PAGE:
[0030]FIG. 4 shows a waveguide bend formed with a waveguide design in accordance with the present invention;

[0031]FIG. 5 is a schematic illustration of a optical device in accordance with the present invention; and,

[0032]FIG. 6 shows an optical fibre incorporating a structure in accordance with present invention.

DETAILED DESCRIPTION

[0033] Photonic crystal waveguide structures are based on some perturbation in dielectric constant in the core of a planar waveguide structure. This has most commonly been performed by the etching of air rods into the core layer of the waveguide. As light propagates through the core it interacts with the dielectric constant modulation and, in some structures, in a manner analogous to electrons in a semiconductor, certain electromagnetic fields are forbidden to propagate in the core. The forbidden electromagnetic fields form a photonic bandgap. More detail on the nature of the band structure of photonic crystals of this sort can be found in WO98/53351, (BTG International Limited).

[0034]FIG. 1 illustrates the interaction of the electric field (E-field) of an optical mode with the core 1 in a photonic crystal according to the prior art. The light is travelling through the core 1 from left to right. A profile of the E-field within the core 1, cladding 2 and buffer 3 layers is shown. It can be seen that in the photonic crystal region the mode confinement is reduced and there is out of plane loss. When the light reaches the first air/core interface, the light diverges strongly in the vertical direction, introducing loss. Once the light is in the air region 4 there is no confinement and light escapes from the top of the structure and into the buffer layer 3, which is of a higher refractive index than air. Furthermore, owing to the fact that the structure is not symmetric, and light is not well confined in the vertical direction, light leaks into the buffer layer 3 from the air rods 4.

[0035] Vertical loss in the waveguide structure is very significant and limits the usefulness of the structure in practical devices, especially in confinement applications such as in waveguide bends.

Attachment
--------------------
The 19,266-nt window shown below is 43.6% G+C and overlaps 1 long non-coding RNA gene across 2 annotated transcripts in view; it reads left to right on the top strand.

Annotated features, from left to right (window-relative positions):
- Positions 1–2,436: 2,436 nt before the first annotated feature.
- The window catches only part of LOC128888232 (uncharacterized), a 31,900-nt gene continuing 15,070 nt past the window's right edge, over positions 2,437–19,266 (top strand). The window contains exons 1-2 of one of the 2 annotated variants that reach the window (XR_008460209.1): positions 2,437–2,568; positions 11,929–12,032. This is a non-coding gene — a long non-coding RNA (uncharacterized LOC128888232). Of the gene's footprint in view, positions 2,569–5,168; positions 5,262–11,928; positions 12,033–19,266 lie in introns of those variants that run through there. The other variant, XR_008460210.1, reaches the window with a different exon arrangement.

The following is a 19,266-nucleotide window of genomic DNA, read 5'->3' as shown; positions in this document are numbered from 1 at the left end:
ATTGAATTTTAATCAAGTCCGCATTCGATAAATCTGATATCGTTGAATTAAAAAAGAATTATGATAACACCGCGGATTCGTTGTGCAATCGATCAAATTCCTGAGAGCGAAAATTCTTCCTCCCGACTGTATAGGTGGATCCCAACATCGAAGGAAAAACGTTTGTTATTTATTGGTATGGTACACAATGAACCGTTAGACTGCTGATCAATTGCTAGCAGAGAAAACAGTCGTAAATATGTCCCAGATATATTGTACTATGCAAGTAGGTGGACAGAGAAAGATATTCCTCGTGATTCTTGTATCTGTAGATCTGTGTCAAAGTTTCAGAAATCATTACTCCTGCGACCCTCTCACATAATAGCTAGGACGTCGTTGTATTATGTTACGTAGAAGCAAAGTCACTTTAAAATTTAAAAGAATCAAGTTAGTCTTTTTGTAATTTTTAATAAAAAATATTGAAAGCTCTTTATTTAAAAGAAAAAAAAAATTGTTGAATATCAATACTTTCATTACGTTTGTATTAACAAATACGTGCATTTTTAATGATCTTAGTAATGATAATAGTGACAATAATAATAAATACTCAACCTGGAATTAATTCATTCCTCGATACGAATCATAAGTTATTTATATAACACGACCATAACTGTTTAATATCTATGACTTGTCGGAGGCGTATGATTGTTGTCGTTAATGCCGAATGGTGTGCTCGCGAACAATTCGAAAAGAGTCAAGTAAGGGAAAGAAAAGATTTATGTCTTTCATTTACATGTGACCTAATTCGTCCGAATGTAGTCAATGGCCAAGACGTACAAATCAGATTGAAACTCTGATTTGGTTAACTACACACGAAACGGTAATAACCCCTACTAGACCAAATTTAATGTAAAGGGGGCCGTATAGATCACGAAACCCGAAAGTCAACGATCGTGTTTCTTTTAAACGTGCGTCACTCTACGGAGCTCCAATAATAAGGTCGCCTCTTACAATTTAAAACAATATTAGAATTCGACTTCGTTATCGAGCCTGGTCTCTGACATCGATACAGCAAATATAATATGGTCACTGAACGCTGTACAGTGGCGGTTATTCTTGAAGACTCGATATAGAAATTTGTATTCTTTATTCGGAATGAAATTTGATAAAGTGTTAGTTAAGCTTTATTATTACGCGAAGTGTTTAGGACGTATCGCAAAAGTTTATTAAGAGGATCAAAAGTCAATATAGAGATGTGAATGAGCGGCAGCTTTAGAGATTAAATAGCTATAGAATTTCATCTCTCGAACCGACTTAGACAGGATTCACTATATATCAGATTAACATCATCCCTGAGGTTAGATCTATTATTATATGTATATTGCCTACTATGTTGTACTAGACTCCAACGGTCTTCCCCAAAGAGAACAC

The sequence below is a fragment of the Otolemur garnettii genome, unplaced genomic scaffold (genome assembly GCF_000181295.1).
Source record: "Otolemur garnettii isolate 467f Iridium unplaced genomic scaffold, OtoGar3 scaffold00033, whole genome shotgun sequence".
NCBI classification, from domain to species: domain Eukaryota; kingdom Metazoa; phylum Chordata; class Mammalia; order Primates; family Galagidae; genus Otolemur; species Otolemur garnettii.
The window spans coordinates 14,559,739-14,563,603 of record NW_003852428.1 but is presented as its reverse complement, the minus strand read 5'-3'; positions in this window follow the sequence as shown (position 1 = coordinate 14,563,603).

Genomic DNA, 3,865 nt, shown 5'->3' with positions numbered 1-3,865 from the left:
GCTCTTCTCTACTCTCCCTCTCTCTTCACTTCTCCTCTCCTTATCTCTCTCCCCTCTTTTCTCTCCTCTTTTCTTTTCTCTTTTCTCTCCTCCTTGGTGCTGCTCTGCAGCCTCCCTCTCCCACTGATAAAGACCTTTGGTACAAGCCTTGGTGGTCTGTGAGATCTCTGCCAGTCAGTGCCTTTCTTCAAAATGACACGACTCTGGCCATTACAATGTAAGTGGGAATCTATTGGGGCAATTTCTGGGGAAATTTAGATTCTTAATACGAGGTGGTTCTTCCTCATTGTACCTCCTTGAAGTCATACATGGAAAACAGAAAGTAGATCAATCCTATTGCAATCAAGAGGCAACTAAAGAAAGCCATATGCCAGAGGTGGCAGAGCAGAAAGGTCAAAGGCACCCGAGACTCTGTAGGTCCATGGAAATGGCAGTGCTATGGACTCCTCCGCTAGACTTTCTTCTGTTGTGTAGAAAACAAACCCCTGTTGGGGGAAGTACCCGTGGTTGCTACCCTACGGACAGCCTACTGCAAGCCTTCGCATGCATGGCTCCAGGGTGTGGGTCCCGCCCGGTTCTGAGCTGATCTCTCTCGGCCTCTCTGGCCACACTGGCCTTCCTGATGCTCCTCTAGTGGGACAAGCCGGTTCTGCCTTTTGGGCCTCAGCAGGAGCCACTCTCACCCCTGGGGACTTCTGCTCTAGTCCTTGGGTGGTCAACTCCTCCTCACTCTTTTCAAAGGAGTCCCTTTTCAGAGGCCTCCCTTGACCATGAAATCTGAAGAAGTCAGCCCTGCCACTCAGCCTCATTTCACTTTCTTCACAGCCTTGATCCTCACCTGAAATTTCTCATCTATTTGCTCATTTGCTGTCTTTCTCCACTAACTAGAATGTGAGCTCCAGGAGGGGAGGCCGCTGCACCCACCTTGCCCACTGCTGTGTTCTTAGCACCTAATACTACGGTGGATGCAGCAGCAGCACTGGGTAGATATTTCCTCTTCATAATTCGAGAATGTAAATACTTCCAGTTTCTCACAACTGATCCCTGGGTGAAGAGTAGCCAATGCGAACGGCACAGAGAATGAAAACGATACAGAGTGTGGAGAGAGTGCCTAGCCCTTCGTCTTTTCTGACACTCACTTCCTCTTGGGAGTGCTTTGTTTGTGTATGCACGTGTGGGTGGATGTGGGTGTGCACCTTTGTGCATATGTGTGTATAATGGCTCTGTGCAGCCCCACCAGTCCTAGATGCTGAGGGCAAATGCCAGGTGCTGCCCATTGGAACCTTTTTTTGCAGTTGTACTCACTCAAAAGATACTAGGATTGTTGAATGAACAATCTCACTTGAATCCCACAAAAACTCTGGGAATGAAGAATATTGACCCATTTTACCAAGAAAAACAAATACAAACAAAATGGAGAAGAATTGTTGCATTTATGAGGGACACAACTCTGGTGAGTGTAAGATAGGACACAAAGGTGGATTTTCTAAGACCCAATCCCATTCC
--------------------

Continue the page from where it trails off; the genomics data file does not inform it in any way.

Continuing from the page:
[0036]FIG. 2a shows a waveguide structure according to one aspect of the present invention. The waveguide structure shown in FIG. 2 comprises a core layer 10, having a refractive index ncore, an array of rods 11 in the core layer 10 having a refractive index nrods, and buffer 12 and cladding layers 13 having a refractive index nbuffer and ncladding, respectively. In this example the rods 11 extend through the cladding layer 13 and partially into the buffer layer 12. However, alternatively, the rods may be formed solely in the core layer or solely in the core layer and cladding layer. The refractive indices satisfy the inequality:

ncore>nrods≧ncladding and nbuffer

[0037] This condition provides greater vertical confinement of the E-field of an optical signal passing through the waveguide. The higher refractive index of the rods 11 reduces the tendency of the light to leak into the buffer layer 12 and reduces losses from the top of the structure and into the substrate.

[0038]FIG. 2b shows an another example of a waveguide structure. The structure is identical to the structure shown in FIG. 2a in that it has substrate 14, buffer 12, core 10 and cladding 13 layers. The only difference is that the rods 15 extend through the cladding 13 and the core 10, but not into the buffer 12. Similarly, FIG. 2c shows a waveguide structure with substrate 14, buffer 12, core 10 and cladding 13 layers but in this example the rods 16 exist only in the core layer 10.

[0039] The core 10 material of the structure of FIG. 2a is around a micron in thickness and may be formed of silicon nitride (n=2.02). The rods 11 may be composed of silicon oxynitride (n=1.6). The cladding 13 and buffer 12 layers are formed of silicon dioxide (n=1.46). The buffer 12 and cladding 13 layers need not be formed of the same material as long as they satisfy the inequality above. The materials described above are examples only. The benefit of the invention will be realised as long as the inequalities are satisfied. However, for structures which are easily coupled to typical optical fibres and devices it is preferred that the core layer has a refractive index between 1.4 and 4 and more preferably between 1.4 and 2.5, the rods have a refractive index between 1.3 and 1.6 and the cladding and buffer layers each have a refractive index between 1.3 and 1.6.

[0040] The waveguide of FIG. 2a also includes a substrate layer 14 underneath the buffer layer 12. The waveguide structure of FIG. 2a may be fabricated as follows. The buffer layer 12 is put on the substrate by thermal oxidation, HIPOX or plasma enhanced chemical vapour deposition (PECVD) depending on whether a thin or thick oxide is being deposited. The core layer is put down next by PECVD, CVD or sputtering. The position of the rods 11 is then defined, for example, by etching into the core 10. Wet or dry etching may be used but dry etching is preferred. The position of the rods may be either direct-written using an e-beam, or transferred from a mask. The material filling the rods, in this case silicon oxynitride, is then deposited into the etched holes using any suitable technique, such as PECVD, chemical vapour deposition (CVD), molecular beam epitaxy (MBE) or sputtering. Any silicon oxynitride on top of the waveguide can be removed preferably by dry etching, but alternatively by controlled wet etching or chemical mechanical polishing. The cladding layer is then deposited by PECVD, CVD or sputtering.